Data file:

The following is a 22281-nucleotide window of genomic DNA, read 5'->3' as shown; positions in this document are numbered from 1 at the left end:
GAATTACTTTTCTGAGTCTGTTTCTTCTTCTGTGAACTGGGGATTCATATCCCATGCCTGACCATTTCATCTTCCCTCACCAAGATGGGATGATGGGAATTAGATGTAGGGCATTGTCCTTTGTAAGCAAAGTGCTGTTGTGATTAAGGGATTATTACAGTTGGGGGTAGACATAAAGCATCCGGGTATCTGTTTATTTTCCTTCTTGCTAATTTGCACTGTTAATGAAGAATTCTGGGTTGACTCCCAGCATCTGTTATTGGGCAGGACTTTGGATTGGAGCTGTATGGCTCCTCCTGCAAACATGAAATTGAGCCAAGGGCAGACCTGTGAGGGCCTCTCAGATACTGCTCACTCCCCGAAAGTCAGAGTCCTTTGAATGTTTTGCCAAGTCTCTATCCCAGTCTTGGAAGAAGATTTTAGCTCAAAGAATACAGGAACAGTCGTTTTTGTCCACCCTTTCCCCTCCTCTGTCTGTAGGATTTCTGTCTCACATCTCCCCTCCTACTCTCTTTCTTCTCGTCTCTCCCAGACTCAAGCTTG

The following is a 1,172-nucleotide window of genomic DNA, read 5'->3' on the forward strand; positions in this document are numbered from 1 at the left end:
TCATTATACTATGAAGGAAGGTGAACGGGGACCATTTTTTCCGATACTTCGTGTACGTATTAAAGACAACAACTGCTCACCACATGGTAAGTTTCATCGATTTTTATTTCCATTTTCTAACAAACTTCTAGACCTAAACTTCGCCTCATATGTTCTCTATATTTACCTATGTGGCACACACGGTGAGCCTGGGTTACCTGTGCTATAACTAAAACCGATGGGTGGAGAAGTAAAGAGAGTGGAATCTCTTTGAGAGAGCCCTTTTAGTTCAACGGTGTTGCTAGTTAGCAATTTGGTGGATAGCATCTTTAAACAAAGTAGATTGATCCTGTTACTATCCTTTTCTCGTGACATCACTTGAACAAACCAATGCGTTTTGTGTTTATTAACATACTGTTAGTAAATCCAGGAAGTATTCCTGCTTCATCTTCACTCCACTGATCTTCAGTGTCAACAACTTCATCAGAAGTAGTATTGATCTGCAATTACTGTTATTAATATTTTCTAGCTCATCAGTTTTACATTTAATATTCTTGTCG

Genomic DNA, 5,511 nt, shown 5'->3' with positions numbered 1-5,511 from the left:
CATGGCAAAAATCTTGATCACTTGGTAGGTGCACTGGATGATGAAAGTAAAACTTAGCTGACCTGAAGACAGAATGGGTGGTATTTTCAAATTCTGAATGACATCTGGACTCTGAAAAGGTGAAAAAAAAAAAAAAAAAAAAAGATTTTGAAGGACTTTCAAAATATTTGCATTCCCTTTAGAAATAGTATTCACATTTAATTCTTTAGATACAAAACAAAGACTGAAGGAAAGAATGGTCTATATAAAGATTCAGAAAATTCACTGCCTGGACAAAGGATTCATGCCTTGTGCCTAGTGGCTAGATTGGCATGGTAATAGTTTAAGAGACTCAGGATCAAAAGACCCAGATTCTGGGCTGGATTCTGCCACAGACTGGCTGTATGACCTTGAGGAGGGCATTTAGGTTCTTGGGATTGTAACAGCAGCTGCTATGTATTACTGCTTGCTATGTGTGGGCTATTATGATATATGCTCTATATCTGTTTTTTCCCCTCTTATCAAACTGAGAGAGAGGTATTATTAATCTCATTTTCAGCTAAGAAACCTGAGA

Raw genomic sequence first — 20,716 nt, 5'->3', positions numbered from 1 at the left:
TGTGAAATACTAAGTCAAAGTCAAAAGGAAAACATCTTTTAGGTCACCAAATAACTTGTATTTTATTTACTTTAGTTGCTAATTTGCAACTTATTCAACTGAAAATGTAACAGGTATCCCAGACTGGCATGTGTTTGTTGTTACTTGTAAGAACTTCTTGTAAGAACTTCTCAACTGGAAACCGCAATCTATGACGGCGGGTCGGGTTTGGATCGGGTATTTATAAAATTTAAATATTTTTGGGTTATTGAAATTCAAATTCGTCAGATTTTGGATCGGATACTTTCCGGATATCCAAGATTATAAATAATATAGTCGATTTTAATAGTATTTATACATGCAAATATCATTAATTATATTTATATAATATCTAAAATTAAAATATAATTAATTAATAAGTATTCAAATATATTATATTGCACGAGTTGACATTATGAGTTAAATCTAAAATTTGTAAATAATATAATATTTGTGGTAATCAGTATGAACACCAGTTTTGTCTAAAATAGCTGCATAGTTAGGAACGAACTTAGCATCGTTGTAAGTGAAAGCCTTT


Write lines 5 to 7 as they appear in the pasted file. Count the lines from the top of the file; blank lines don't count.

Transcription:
Genomic DNA, 5,511 nt, shown 5'->3' with positions numbered 1-5,511 from the left:
CATGGCAAAAATCTTGATCACTTGGTAGGTGCACTGGATGATGAAAGTAAAACTTAGCTGACCTGAAGACAGAATGGGTGGTATTTTCAAATTCTGAATGACATCTGGACTCTGAAAAGGTGAAAAAAAAAAAAAAAAAAAAAGATTTTGAAGGACTTTCAAAATATTTGCATTCCCTTTAGAAATAGTATTCACATTTAATTCTTTAGATACAAAACAAAGACTGAAGGAAAGAATGGTCTATATAAAGATTCAGAAAATTCACTGCCTGGACAAAGGATTCATGCCTTGTGCCTAGTGGCTAGATTGGCATGGTAATAGTTTAAGAGACTCAGGATCAAAAGACCCAGATTCTGGGCTGGATTCTGCCACAGACTGGCTGTATGACCTTGAGGAGGGCATTTAGGTTCTTGGGATTGTAACAGCAGCTGCTATGTATTACTGCTTGCTATGTGTGGGCTATTATGATATATGCTCTATATCTGTTTTTTCCCCTCTTATCAAACTGAGAGAGAGGTATTATTAATCTCATTTTCAGCTAAGAAACCTGAGA

Raw genomic sequence first — 20,716 nt, 5'->3', positions numbered from 1 at the left: